This Tuesday it will be exactly one mortifying year since Donald J Trump was elected to the office of President of the United States. Which is really 364 days longer than that state of affairs should have been allowed to persist.

And, yes, I know the USA has been made a laughing stock and the presidency has been brought into disrepute and international tensions have been ramped up to a ridiculously high level, but it hasn't been all bad.

Let's consider some of the good things that the Trump regime has brought us.

We've already mentioned one - America has been made a laughing stock. If you've happened to strike up a conversation with the sort of Americans who leave their own country in the past 12 months, and discussed their president, you'll have picked up on a note of ruefulness, usually but not always stopping just short of an apology.


The reason this is a good thing as that a lack of respect has dented America's dominance of international affairs. Albeit its values of inclusiveness, personal freedom and unity have been ignored at home, its inclination to dominate and throw its weight around the world at large has been considerably diminished.

Although you shouldn't try telling the president that - he still thinks he has a lot of dominance, in fact, people tell him it's the best dominance they've ever seen.

Power loves a vacuum and international leaders have emerged to fill the one created by the political sinkhole that is Trump. Angela Merkel, Justin Trudeau, Emmanuel Macron and Xi Jinping have all been happy to demonstrate the sort of behaviour that distinguishes a functional leader.

Trump's contempt for the media has been a godsend, invigorating them and spurring reporters on to ever greater efforts of digging beneath the surface to get at the facts.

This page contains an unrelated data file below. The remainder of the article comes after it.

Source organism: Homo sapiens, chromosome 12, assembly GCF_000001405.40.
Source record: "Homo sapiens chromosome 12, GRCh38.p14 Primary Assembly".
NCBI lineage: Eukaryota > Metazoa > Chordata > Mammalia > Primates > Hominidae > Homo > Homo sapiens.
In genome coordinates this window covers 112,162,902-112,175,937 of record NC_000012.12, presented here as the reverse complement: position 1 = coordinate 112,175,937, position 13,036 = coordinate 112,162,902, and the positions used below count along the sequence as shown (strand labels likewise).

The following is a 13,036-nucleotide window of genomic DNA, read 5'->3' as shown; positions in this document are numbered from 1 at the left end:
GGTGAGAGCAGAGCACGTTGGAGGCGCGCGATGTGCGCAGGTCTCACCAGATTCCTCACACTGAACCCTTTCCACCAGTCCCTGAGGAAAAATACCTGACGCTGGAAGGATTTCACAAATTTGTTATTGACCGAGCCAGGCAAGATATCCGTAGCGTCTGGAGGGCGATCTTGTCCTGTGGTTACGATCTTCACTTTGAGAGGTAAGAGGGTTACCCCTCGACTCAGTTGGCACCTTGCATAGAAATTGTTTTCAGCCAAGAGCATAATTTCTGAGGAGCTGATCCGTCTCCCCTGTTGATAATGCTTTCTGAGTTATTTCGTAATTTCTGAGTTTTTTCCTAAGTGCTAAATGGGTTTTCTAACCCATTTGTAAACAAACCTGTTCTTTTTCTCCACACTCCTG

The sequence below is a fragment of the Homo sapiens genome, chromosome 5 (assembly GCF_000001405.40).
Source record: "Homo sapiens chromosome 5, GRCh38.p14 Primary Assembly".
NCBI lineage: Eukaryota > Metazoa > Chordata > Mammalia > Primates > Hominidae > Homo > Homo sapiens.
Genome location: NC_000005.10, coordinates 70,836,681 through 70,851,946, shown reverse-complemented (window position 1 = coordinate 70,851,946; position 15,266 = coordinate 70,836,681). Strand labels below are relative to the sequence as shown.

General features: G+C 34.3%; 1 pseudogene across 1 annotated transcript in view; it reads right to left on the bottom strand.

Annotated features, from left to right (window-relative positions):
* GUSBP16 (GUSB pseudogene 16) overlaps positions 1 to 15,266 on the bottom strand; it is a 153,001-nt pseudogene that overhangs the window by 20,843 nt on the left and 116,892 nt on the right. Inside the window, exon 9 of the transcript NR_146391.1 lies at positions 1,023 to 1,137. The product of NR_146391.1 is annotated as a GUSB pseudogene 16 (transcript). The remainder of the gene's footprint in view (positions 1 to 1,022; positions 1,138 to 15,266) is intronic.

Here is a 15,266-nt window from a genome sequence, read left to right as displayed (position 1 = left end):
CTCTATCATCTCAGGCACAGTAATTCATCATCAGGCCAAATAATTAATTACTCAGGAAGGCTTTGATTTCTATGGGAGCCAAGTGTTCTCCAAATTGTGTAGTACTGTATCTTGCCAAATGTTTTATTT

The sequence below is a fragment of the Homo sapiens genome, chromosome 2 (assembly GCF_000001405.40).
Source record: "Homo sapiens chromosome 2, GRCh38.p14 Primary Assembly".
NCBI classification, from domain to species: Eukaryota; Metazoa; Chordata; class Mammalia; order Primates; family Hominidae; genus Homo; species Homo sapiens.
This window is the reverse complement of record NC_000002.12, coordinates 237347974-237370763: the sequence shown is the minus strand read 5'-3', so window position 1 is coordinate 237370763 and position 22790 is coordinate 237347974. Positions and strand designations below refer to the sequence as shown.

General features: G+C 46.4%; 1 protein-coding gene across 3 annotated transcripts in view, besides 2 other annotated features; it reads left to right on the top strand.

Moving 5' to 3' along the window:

As well as raising professional standards, he has also had commercial benefits for the likes of The (Formerly Failing) New York Times - one of the world's great media institutions - which saw subscriptions soar as regular folk looked for a reliable source of information about what was really going on.

There has been a general stiffening of spines as go-with-the-flow types who never liked to make a fuss decided enough was enough and this sort of imperial bullying had to be confronted head on.

To name just two high-profile examples: Trump's fellow Republicans Senators Lisa Murkowski and Susan Collins who voted against all three versions of an attempt at a health bill that would have withdrawn care from millions of people. They did this in the face of immense pressure and threat of serious fallout for their States. They did not buckle.

Trump's ascendancy has also made people less likely to muck around with their politics.
This is the "I just wanted to give Hillary a fright" crowd. They and many others are now more sage in their political decision-making.


Democracy has been the winner as people who were previously indifferent took to the streets - in the early days of the presidency - and developed a resolve not to let something this absurd happen again.

You couldn't miss the satire boom, with podcasts such as Pod Save America, in which former Obama staffers incisively pilloried the president with the advantage of inside knowledge about how the White House is supposed to work. These and other observers have treated him as the bumptious figure of scorn he is.

Finally, for us plain folks, Trump has been an inspiration and a solace. We can go out into the world in the secure knowledge that no matter how bad a job we're doing or how dumb we think we are, we're doing a better job and are smarter than this guy.